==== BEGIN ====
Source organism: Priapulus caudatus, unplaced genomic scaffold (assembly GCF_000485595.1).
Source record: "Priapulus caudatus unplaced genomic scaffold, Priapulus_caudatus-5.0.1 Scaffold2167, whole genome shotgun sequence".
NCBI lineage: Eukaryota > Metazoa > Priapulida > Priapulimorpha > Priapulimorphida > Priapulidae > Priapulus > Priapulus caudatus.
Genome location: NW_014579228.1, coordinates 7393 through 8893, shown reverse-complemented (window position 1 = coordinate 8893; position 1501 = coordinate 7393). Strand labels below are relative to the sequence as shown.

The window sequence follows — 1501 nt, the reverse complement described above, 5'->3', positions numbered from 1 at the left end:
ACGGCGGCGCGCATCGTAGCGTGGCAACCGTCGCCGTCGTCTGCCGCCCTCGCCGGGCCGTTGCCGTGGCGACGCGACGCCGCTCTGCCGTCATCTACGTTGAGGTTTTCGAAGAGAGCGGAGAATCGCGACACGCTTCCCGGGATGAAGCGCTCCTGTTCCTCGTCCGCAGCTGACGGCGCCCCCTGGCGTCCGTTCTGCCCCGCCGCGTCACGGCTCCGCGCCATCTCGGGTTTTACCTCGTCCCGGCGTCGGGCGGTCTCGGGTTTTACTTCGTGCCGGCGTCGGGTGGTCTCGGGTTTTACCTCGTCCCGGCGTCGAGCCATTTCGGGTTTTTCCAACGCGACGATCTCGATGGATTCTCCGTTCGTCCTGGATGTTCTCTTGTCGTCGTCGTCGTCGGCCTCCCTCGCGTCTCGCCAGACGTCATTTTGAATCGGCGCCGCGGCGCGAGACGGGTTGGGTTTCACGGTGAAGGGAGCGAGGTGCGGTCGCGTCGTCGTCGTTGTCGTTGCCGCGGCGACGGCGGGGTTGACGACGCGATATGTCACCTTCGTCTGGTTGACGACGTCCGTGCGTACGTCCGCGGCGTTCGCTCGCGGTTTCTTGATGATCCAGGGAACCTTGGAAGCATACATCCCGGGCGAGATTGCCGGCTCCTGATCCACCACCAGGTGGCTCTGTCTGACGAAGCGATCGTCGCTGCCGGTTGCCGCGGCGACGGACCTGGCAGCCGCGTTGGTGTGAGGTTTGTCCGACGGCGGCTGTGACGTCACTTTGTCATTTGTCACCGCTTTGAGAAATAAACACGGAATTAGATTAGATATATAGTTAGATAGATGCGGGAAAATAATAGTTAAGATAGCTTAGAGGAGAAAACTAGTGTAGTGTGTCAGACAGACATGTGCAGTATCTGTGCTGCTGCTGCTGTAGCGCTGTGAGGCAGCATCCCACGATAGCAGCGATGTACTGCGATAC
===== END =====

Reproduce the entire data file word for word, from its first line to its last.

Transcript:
Source organism: Priapulus caudatus, unplaced genomic scaffold (assembly GCF_000485595.1).
Source record: "Priapulus caudatus unplaced genomic scaffold, Priapulus_caudatus-5.0.1 Scaffold2167, whole genome shotgun sequence".
NCBI lineage: Eukaryota > Metazoa > Priapulida > Priapulimorpha > Priapulimorphida > Priapulidae > Priapulus > Priapulus caudatus.
Genome location: NW_014579228.1, coordinates 7393 through 8893, shown reverse-complemented (window position 1 = coordinate 8893; position 1501 = coordinate 7393). Strand labels below are relative to the sequence as shown.

The window sequence follows — 1501 nt, the reverse complement described above, 5'->3', positions numbered from 1 at the left end:
ACGGCGGCGCGCATCGTAGCGTGGCAACCGTCGCCGTCGTCTGCCGCCCTCGCCGGGCCGTTGCCGTGGCGACGCGACGCCGCTCTGCCGTCATCTACGTTGAGGTTTTCGAAGAGAGCGGAGAATCGCGACACGCTTCCCGGGATGAAGCGCTCCTGTTCCTCGTCCGCAGCTGACGGCGCCCCCTGGCGTCCGTTCTGCCCCGCCGCGTCACGGCTCCGCGCCATCTCGGGTTTTACCTCGTCCCGGCGTCGGGCGGTCTCGGGTTTTACTTCGTGCCGGCGTCGGGTGGTCTCGGGTTTTACCTCGTCCCGGCGTCGAGCCATTTCGGGTTTTTCCAACGCGACGATCTCGATGGATTCTCCGTTCGTCCTGGATGTTCTCTTGTCGTCGTCGTCGTCGGCCTCCCTCGCGTCTCGCCAGACGTCATTTTGAATCGGCGCCGCGGCGCGAGACGGGTTGGGTTTCACGGTGAAGGGAGCGAGGTGCGGTCGCGTCGTCGTCGTTGTCGTTGCCGCGGCGACGGCGGGGTTGACGACGCGATATGTCACCTTCGTCTGGTTGACGACGTCCGTGCGTACGTCCGCGGCGTTCGCTCGCGGTTTCTTGATGATCCAGGGAACCTTGGAAGCATACATCCCGGGCGAGATTGCCGGCTCCTGATCCACCACCAGGTGGCTCTGTCTGACGAAGCGATCGTCGCTGCCGGTTGCCGCGGCGACGGACCTGGCAGCCGCGTTGGTGTGAGGTTTGTCCGACGGCGGCTGTGACGTCACTTTGTCATTTGTCACCGCTTTGAGAAATAAACACGGAATTAGATTAGATATATAGTTAGATAGATGCGGGAAAATAATAGTTAAGATAGCTTAGAGGAGAAAACTAGTGTAGTGTGTCAGACAGACATGTGCAGTATCTGTGCTGCTGCTGCTGTAGCGCTGTGAGGCAGCATCCCACGATAGCAGCGATGTACTGCGATAC